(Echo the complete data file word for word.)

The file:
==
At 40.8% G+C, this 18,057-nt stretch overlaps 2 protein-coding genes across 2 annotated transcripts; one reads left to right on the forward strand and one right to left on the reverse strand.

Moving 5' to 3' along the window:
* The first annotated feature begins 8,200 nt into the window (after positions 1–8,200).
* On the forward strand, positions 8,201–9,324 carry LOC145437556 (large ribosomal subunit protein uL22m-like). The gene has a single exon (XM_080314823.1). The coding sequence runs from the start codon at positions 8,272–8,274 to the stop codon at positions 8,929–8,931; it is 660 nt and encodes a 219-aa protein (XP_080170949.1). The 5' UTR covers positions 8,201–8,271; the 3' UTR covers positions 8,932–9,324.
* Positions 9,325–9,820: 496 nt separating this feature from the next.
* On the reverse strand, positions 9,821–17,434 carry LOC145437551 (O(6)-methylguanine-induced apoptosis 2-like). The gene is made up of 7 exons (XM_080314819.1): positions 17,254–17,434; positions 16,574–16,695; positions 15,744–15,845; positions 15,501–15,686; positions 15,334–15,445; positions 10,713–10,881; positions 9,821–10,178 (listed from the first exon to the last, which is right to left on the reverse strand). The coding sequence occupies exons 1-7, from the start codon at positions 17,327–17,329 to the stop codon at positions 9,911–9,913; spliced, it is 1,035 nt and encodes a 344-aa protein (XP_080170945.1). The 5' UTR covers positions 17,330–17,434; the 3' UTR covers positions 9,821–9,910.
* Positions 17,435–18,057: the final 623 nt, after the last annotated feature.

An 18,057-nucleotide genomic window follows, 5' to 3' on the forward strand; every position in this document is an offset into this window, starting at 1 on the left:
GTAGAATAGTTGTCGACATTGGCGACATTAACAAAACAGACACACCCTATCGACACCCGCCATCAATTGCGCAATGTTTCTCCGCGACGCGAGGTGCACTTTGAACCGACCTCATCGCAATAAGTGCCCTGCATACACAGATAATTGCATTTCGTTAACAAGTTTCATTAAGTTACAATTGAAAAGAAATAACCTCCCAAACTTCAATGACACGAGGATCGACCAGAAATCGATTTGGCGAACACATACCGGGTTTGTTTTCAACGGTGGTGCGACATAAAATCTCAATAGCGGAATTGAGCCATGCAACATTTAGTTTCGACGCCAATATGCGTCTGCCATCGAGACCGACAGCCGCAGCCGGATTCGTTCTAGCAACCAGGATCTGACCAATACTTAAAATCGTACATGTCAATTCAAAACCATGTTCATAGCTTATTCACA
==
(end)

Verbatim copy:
At 40.8% G+C, this 18,057-nt stretch overlaps 2 protein-coding genes across 2 annotated transcripts; one reads left to right on the forward strand and one right to left on the reverse strand.

Moving 5' to 3' along the window:
* The first annotated feature begins 8,200 nt into the window (after positions 1–8,200).
* On the forward strand, positions 8,201–9,324 carry LOC145437556 (large ribosomal subunit protein uL22m-like). The gene has a single exon (XM_080314823.1). The coding sequence runs from the start codon at positions 8,272–8,274 to the stop codon at positions 8,929–8,931; it is 660 nt and encodes a 219-aa protein (XP_080170949.1). The 5' UTR covers positions 8,201–8,271; the 3' UTR covers positions 8,932–9,324.
* Positions 9,325–9,820: 496 nt separating this feature from the next.
* On the reverse strand, positions 9,821–17,434 carry LOC145437551 (O(6)-methylguanine-induced apoptosis 2-like). The gene is made up of 7 exons (XM_080314819.1): positions 17,254–17,434; positions 16,574–16,695; positions 15,744–15,845; positions 15,501–15,686; positions 15,334–15,445; positions 10,713–10,881; positions 9,821–10,178 (listed from the first exon to the last, which is right to left on the reverse strand). The coding sequence occupies exons 1-7, from the start codon at positions 17,327–17,329 to the stop codon at positions 9,911–9,913; spliced, it is 1,035 nt and encodes a 344-aa protein (XP_080170945.1). The 5' UTR covers positions 17,330–17,434; the 3' UTR covers positions 9,821–9,910.
* Positions 17,435–18,057: the final 623 nt, after the last annotated feature.

An 18,057-nucleotide genomic window follows, 5' to 3' on the forward strand; every position in this document is an offset into this window, starting at 1 on the left:
GTAGAATAGTTGTCGACATTGGCGACATTAACAAAACAGACACACCCTATCGACACCCGCCATCAATTGCGCAATGTTTCTCCGCGACGCGAGGTGCACTTTGAACCGACCTCATCGCAATAAGTGCCCTGCATACACAGATAATTGCATTTCGTTAACAAGTTTCATTAAGTTACAATTGAAAAGAAATAACCTCCCAAACTTCAATGACACGAGGATCGACCAGAAATCGATTTGGCGAACACATACCGGGTTTGTTTTCAACGGTGGTGCGACATAAAATCTCAATAGCGGAATTGAGCCATGCAACATTTAGTTTCGACGCCAATATGCGTCTGCCATCGAGACCGACAGCCGCAGCCGGATTCGTTCTAGCAACCAGGATCTGACCAATACTTAAAATCGTACATGTCAATTCAAAACCATGTTCATAGCTTATTCACA